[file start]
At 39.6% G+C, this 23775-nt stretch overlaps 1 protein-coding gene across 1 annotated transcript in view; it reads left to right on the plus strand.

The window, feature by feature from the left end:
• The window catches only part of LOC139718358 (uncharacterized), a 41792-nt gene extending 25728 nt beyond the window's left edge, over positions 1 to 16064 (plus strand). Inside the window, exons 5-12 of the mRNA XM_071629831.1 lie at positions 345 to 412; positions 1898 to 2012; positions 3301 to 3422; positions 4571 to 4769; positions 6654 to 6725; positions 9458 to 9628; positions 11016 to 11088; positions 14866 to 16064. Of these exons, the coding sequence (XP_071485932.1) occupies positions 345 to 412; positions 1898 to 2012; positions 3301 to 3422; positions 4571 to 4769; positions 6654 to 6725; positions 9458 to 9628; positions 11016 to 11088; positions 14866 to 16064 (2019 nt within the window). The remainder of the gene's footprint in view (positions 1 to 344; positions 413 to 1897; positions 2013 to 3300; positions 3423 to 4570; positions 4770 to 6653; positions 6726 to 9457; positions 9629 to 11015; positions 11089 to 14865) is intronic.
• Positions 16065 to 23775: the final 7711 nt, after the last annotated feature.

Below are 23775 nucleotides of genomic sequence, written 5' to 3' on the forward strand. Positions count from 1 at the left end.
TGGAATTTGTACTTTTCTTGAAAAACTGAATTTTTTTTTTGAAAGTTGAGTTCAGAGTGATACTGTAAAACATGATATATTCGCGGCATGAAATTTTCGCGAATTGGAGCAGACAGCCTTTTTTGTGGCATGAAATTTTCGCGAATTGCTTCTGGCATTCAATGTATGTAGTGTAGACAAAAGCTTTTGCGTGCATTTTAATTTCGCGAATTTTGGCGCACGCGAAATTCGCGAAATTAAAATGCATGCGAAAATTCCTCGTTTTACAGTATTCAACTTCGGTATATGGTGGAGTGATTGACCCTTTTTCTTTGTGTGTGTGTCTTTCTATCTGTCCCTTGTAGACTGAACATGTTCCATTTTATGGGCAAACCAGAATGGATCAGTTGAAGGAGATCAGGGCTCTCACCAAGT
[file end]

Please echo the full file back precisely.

At 39.6% G+C, this 23775-nt stretch overlaps 1 protein-coding gene across 1 annotated transcript in view; it reads left to right on the plus strand.

The window, feature by feature from the left end:
• The window catches only part of LOC139718358 (uncharacterized), a 41792-nt gene extending 25728 nt beyond the window's left edge, over positions 1 to 16064 (plus strand). Inside the window, exons 5-12 of the mRNA XM_071629831.1 lie at positions 345 to 412; positions 1898 to 2012; positions 3301 to 3422; positions 4571 to 4769; positions 6654 to 6725; positions 9458 to 9628; positions 11016 to 11088; positions 14866 to 16064. Of these exons, the coding sequence (XP_071485932.1) occupies positions 345 to 412; positions 1898 to 2012; positions 3301 to 3422; positions 4571 to 4769; positions 6654 to 6725; positions 9458 to 9628; positions 11016 to 11088; positions 14866 to 16064 (2019 nt within the window). The remainder of the gene's footprint in view (positions 1 to 344; positions 413 to 1897; positions 2013 to 3300; positions 3423 to 4570; positions 4770 to 6653; positions 6726 to 9457; positions 9629 to 11015; positions 11089 to 14865) is intronic.
• Positions 16065 to 23775: the final 7711 nt, after the last annotated feature.

Below are 23775 nucleotides of genomic sequence, written 5' to 3' on the forward strand. Positions count from 1 at the left end.
TGGAATTTGTACTTTTCTTGAAAAACTGAATTTTTTTTTTGAAAGTTGAGTTCAGAGTGATACTGTAAAACATGATATATTCGCGGCATGAAATTTTCGCGAATTGGAGCAGACAGCCTTTTTTGTGGCATGAAATTTTCGCGAATTGCTTCTGGCATTCAATGTATGTAGTGTAGACAAAAGCTTTTGCGTGCATTTTAATTTCGCGAATTTTGGCGCACGCGAAATTCGCGAAATTAAAATGCATGCGAAAATTCCTCGTTTTACAGTATTCAACTTCGGTATATGGTGGAGTGATTGACCCTTTTTCTTTGTGTGTGTGTCTTTCTATCTGTCCCTTGTAGACTGAACATGTTCCATTTTATGGGCAAACCAGAATGGATCAGTTGAAGGAGATCAGGGCTCTCACCAAGT